In the illustrated embodiment, the power supply 230 includes an optional power fail ringing circuit 245 couplable to the telephone line. The power fail ringing circuit 245 provides ringing signals in the event of an interruption of an alternative source of electric power. The power fail ringing circuit 245 includes a piezoelectric transducer (PZT) 246, a switching device 247 and a diode 248. A driver circuit 258 in the signal processor 250 provides an input to the switching device 247, causing it to turn ON and OFF. This action applies a repetitive voltage across the PZT 246, causing it to “ring.” The diode 248 suppresses unwanted transients. In this embodiment, the diode 248 may be a conventional device or a light-emitting diode (LED) that also provides for visual, as well as audible, ringing via the PZT transducer 246.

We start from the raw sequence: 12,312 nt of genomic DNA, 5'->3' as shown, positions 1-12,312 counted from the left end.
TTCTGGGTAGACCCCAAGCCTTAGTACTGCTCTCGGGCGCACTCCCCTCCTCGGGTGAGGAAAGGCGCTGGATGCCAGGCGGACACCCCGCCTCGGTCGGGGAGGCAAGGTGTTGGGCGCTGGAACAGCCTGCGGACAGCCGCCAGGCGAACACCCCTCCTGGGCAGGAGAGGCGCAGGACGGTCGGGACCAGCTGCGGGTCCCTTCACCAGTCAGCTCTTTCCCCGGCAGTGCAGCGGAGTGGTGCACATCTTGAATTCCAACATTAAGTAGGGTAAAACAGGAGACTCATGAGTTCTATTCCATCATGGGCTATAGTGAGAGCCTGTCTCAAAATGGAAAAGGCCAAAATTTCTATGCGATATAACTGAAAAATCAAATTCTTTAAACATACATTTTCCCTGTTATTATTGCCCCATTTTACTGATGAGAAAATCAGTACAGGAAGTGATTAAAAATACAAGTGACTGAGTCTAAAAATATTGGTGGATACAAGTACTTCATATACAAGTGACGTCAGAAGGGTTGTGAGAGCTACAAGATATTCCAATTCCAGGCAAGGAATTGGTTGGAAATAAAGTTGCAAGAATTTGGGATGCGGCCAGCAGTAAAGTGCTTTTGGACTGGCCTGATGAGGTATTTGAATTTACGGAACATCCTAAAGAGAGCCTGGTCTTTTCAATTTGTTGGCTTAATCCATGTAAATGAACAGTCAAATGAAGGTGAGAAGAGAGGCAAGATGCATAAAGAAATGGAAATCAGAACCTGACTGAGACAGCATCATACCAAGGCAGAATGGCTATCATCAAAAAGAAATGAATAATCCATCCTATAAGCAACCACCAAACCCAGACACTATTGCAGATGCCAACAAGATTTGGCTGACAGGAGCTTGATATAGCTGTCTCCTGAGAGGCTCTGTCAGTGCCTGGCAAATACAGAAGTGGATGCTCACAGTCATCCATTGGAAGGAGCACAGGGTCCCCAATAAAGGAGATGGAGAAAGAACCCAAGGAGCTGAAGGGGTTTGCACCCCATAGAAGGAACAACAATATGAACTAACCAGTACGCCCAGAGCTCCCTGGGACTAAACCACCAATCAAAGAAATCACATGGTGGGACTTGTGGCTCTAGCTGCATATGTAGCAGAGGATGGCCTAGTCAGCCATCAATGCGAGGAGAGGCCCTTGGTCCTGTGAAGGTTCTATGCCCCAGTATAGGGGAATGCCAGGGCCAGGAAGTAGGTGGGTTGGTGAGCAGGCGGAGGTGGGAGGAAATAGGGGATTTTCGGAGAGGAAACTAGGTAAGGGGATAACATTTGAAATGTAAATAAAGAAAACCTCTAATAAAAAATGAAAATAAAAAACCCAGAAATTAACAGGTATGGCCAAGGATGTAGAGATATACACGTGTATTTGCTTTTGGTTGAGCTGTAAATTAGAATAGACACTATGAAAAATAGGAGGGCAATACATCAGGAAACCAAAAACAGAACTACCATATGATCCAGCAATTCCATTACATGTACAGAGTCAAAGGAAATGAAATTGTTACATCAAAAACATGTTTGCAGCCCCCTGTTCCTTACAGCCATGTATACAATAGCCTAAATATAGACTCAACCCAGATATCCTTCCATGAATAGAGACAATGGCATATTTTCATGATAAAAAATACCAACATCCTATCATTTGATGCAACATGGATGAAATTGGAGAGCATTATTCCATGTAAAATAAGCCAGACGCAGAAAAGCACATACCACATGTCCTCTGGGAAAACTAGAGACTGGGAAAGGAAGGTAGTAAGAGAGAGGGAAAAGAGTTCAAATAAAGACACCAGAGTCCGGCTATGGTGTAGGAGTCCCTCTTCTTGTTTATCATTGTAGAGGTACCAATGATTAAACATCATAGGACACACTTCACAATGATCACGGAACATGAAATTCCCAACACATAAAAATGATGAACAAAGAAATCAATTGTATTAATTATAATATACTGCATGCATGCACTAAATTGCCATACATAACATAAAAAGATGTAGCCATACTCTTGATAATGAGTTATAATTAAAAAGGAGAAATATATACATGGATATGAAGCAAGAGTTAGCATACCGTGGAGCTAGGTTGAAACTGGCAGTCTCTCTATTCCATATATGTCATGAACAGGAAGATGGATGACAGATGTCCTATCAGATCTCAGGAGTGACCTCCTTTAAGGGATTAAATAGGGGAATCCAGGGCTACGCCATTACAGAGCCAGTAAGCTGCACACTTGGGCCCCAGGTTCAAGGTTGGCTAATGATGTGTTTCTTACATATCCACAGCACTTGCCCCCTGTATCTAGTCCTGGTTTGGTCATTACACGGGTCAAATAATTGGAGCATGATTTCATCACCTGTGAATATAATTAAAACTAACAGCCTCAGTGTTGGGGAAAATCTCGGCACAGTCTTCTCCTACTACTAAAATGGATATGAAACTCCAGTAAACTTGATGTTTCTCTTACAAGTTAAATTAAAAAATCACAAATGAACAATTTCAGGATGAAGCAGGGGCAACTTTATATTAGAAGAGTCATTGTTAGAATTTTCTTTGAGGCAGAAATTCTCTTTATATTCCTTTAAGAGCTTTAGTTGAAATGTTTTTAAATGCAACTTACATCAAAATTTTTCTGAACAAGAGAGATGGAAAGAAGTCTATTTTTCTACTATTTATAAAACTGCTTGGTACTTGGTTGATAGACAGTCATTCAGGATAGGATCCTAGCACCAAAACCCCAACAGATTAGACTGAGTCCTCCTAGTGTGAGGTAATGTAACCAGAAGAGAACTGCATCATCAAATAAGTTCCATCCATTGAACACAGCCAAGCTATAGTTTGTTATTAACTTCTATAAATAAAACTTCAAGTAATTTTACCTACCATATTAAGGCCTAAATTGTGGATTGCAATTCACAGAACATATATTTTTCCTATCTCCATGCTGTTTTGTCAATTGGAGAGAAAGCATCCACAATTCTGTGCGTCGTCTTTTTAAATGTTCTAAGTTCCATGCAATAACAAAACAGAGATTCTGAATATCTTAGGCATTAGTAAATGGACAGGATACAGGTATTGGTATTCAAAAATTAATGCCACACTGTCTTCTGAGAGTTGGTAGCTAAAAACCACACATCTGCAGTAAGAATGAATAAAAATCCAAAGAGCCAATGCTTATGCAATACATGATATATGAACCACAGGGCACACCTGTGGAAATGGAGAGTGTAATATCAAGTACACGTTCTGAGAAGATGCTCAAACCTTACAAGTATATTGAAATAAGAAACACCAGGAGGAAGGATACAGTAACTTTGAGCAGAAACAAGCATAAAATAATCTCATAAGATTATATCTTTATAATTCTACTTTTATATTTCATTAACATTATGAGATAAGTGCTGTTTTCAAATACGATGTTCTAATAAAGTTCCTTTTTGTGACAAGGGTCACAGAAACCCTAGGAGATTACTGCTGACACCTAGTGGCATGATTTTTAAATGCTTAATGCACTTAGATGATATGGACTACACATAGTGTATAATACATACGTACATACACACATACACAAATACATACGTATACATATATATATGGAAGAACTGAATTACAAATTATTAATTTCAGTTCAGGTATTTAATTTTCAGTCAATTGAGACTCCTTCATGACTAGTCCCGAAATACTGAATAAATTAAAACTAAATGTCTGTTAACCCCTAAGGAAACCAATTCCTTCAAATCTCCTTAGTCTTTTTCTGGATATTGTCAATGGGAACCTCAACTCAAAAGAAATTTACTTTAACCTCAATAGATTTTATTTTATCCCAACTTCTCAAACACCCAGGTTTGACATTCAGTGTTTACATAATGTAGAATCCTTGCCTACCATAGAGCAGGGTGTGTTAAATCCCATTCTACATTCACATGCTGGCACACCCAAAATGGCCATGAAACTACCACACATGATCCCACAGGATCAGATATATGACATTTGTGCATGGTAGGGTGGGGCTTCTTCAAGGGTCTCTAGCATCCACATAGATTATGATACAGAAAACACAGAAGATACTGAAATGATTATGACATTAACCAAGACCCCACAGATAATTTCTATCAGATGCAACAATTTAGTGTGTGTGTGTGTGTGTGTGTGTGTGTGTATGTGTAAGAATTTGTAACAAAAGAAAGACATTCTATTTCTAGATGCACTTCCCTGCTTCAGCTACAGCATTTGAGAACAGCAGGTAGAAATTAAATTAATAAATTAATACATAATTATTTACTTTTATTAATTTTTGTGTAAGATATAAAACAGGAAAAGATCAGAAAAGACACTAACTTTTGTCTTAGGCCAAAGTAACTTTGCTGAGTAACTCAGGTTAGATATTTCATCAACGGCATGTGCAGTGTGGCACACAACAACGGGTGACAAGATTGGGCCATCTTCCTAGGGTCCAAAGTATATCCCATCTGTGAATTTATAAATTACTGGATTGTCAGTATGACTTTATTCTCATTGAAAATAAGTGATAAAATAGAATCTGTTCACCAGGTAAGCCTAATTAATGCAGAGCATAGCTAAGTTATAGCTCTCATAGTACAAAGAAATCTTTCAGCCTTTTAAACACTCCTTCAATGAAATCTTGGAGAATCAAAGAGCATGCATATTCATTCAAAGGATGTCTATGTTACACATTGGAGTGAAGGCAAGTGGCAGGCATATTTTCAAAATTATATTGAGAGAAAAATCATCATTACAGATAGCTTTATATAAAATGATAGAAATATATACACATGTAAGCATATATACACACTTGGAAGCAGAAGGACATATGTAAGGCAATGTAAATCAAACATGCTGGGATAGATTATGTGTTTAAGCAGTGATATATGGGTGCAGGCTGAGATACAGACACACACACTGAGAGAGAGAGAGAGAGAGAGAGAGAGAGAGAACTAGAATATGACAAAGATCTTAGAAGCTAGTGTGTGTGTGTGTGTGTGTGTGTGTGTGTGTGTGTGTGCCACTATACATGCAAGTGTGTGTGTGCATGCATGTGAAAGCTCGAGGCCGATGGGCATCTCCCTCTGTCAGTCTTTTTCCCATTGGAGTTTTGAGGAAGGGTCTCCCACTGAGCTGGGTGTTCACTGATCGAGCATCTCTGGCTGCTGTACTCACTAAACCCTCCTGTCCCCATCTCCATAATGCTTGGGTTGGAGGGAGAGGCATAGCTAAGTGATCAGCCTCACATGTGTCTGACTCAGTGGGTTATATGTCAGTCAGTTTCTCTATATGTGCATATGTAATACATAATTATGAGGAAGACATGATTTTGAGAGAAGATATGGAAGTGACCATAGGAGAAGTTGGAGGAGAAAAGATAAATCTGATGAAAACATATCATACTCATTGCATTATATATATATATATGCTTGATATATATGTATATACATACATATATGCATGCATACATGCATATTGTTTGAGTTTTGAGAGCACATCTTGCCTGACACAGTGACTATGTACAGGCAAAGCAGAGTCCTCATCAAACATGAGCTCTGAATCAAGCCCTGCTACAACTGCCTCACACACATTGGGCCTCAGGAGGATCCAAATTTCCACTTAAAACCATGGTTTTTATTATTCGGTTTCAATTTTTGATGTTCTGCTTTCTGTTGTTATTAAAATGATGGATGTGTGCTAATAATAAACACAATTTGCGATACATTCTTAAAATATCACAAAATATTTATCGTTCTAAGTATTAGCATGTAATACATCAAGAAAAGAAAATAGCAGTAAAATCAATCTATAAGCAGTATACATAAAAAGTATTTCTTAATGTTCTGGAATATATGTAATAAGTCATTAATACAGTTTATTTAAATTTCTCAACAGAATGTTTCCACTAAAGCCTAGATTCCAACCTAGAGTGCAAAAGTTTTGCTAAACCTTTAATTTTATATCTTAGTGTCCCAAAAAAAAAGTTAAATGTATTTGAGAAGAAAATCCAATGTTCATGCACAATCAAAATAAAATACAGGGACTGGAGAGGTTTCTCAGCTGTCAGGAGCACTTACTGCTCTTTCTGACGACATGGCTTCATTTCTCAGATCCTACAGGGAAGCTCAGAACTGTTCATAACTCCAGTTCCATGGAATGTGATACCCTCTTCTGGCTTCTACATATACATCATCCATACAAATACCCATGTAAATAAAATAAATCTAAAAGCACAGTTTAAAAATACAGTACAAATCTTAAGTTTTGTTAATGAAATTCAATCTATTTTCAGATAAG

Turning now to FIG. 3, illustrated is a schematic diagram of a telephone circuit 300 showing an alternate embodiment of an improved telephone line-powered power supply for ancillary equipment. The telephone circuit 300 is couplable to a telephone line (which is environmental and therefore not shown) and includes a polarity guard circuit 210, a DC V-I circuit 220, a telephone line-powered power supply 330, a line voltage sense circuit 240, a power fail ringing circuit 245, a signal processor 250, a telephone handset 260 and an alternate power source 270.

The polarity guard circuit 210, the DC V-I circuit 220, the line voltage sense circuit 240 the power fail ringing circuit 245, the signal processor 250, the telephone handset 260 and the alternate power source 270 perform the same functions as described in FIG. 1 and FIG. 2 respectively. The structure and operation of the alternate embodiment of the telephone line-powered power supply 330 will now be described. The telephone line-powered power supply 330 includes a power switch 339, a control switch 331, first, second and third resistors 332, 333, 334, a filter capacitor 335, a hybrid network 336 and a terminating impedance 337.